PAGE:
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New life in the cabinet heater movement

March 11, 2013 By    

Sam McTier’s quest to help the industry commercialize an indoor cabinet heater fueled by propane from a composite cylinder is a hot topic yet again.

The latest action comes from the American National Standard Institute (ANSI), which in February approved a third-party standard for these unvented, portable cabinet heaters used indoors during emergencies – a victory for McTier, considering the ups and mostly downs he’s faced along the way.

For nearly 10 years, the propane industry veteran, shown above, has championed the cause of a product that could be used safely indoors and potentially burn hundreds of millions of gallons a year, according to the highest estimates in a 2004 market study funded by the Propane Education & Research Council (PERC).

The National Propane Gas Association (NPGA) and PERC spent time and resources – more than $1 million – to determine whether the industry should advance the new, seemingly lucrative market. But in the end, after numerous discussions at industry meetings, NPGA voted in 2008 to halt further work with the project. Safety concerns of both the propane industry and fire service organizations were too big of an obstacle to overcome as they fathomed the hard reality of consumers bringing propane cylinders inside their homes.

“I did everything I could to lobby for it, but it became controversial in the industry,” says McTier, always confident in the industry’s ability to develop a safe propane-fueled cabinet heater for use indoors. “[Many] marketers took a negative position on it.”

Still, McTier didn’t give up the fight and instead pushed for a safe, listed product that could be used indoors but only during emergencies. For years, NFPA 58 has permitted the indoor use of propane cylinders during emergencies, under certain conditions, but McTier argued that since no listed products were available for that purpose, the public was bringing its grills, generators and other unsafe appliances indoors, leading to carbon monoxide poisonings and other injuries.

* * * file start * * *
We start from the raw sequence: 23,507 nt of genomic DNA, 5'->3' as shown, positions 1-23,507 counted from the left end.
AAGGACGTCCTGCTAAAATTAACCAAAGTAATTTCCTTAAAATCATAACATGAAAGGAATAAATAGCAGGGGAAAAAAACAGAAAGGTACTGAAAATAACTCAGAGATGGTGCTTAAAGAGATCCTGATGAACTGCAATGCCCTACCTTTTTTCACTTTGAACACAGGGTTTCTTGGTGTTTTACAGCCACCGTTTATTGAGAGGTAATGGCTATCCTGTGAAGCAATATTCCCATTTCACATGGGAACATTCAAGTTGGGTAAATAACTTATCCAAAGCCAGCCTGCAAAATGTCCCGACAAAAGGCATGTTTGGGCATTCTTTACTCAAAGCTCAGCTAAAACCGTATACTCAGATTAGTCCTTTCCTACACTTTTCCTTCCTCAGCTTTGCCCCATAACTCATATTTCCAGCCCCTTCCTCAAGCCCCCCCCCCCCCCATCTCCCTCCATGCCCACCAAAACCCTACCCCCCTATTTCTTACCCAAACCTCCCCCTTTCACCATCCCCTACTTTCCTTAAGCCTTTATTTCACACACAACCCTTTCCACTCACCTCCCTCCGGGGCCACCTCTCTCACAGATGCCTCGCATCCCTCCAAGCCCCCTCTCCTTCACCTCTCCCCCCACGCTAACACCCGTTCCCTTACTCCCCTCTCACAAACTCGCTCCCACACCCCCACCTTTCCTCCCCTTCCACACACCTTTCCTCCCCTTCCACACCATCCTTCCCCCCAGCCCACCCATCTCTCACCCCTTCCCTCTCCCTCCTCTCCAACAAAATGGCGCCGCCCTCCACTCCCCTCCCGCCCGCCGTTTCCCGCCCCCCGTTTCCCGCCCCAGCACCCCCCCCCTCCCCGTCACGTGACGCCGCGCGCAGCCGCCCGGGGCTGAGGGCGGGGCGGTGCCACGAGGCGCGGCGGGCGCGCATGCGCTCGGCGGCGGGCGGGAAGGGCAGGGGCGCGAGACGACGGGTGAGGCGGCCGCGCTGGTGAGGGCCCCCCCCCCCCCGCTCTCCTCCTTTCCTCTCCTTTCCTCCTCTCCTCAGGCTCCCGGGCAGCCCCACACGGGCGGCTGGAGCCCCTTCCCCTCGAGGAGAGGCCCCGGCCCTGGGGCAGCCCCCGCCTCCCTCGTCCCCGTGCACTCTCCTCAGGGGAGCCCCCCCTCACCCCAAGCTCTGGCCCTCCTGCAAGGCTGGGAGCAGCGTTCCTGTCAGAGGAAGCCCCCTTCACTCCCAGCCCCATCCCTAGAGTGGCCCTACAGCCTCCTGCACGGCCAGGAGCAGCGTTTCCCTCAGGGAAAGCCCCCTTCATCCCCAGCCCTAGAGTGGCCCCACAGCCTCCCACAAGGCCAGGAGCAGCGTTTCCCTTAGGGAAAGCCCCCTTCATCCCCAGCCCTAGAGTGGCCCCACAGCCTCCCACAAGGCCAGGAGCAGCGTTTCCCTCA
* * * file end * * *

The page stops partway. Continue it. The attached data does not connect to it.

A member of NPGA’s Technology, Standards & Safety Committee, McTier helped rewrite the standards for cabinet heaters used in emergencies – still getting pushback from the NFPA 58 committee in the process. Standard developer CSA Group approved them last year, and ANSI’s approval accredits the CSA process and perhaps brings the cabinet heater project one step closer to reality.

McTier says he was “hysterically happy when this all happened.”

“What the new standard does is it provides a comprehensive set of safety performance criteria that is specifically targeted to these portable heating units,” explains Bruce Swiecicki, senior technical adviser for NPGA. “The public will now have the option to purchase a product that has been specifically designed for indoor use during emergency situations when the permanent heating system is temporarily out of service.”

But first a manufacturer must come forward to design, build and test a product that’s intended for indoor use. McTier has connections in this area and talks of potential partners across international borders. He’s also hopeful for a funding source to help advance the project, mentioning PERC as a possible partner. McTier, a PERC member representing Propane Technologies LLC, believes the project can move forward by June under the right circumstances. PERC has confirmed its desire to revisit the market opportunity in the wake of ANSI’s approval.

The standards add size limitations on the heater and composite cylinder. Each unit has an overall size limitation of 15,000 Btus per hour, with maximum output limitations of 10,000 Btus per hour for bedrooms and 5,000 Btus per hour for bathrooms. The cylinder has a maximum capacity of 19 pounds of propane.

That this unit must contain and function only with a composite cylinder has long been a key component of the project. Research has shown that, in a fire, propane is gradually released from the walls of a composite cylinder, reducing the risk of a flaming jet of propane emanating from the relief valve and a boiling liquid expanding vapor explosion (BLEVE).

McTier says success in this project could further the discussion that began about 10 years ago – allowing the cabinet heater indoors permanently. For now, the unit gives propane another way to provide relief in emergencies. Our fuel was portrayed in a positive light last fall in recovery efforts following Hurricane Sandy.

“I feel that in times of duress, such as when snow or ice storms knock power out, having a listed product for indoor emergency use for consumers to turn to for keeping their families warm will certainly help avoid the deaths and injuries that we frequently hear about when people bring charcoal and propane grills and other appliances indoors to keep warm,” Swiecicki says. “I hope that we can save lives with the new appliances that will be available through the approval of this performance standard.”

About the Author:

Brian Richesson is the editor in chief of LP Gas Magazine. Contact him at or 216-706-3748.

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